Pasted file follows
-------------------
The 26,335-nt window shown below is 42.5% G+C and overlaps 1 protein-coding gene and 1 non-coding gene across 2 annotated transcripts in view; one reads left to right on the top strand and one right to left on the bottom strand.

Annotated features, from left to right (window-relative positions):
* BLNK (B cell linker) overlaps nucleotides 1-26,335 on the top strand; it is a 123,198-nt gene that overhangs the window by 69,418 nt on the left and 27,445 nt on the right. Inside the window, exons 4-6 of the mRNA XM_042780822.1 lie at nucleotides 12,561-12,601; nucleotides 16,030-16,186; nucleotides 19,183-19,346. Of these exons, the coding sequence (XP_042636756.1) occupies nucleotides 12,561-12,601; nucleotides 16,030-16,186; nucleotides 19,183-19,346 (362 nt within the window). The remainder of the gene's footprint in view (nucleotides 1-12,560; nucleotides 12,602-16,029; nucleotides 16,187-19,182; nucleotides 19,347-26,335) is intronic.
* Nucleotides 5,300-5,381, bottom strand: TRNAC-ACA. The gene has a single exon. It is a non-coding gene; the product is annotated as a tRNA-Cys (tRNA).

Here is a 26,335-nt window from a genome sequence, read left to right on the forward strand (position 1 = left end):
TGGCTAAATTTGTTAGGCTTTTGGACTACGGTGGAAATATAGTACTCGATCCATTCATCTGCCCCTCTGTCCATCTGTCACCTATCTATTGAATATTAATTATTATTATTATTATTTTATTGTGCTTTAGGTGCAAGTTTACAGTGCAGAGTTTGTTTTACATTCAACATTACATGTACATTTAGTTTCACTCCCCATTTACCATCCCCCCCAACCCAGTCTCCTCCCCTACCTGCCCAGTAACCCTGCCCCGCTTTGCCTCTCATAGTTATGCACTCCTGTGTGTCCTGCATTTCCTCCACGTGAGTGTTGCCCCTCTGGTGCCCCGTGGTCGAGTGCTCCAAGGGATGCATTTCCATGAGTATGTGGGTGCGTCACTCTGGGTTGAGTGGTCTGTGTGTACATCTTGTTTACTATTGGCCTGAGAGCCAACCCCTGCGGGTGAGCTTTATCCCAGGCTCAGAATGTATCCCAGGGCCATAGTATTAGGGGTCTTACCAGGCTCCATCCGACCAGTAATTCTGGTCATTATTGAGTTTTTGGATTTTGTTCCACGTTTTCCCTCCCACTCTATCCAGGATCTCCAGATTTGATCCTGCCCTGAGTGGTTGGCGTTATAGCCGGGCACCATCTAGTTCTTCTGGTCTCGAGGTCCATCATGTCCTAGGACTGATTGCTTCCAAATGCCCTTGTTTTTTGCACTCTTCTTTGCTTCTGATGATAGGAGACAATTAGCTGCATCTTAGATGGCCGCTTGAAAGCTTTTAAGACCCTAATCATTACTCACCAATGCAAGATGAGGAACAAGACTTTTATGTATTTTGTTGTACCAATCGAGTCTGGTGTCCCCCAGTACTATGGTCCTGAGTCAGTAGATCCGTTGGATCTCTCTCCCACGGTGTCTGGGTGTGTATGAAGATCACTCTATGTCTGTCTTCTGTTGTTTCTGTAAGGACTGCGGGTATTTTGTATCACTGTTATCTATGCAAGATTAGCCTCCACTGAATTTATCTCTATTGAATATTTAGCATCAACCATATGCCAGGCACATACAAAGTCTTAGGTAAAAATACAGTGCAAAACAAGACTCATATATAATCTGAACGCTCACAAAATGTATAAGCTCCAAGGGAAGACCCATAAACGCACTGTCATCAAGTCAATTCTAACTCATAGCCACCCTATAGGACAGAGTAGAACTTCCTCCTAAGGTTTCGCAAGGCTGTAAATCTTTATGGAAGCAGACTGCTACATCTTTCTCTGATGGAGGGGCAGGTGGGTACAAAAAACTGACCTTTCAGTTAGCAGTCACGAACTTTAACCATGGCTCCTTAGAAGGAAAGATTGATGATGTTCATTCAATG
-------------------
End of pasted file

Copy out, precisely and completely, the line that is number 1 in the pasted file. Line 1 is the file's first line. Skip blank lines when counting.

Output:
The 26,335-nt window shown below is 42.5% G+C and overlaps 1 protein-coding gene and 1 non-coding gene across 2 annotated transcripts in view; one reads left to right on the top strand and one right to left on the bottom strand.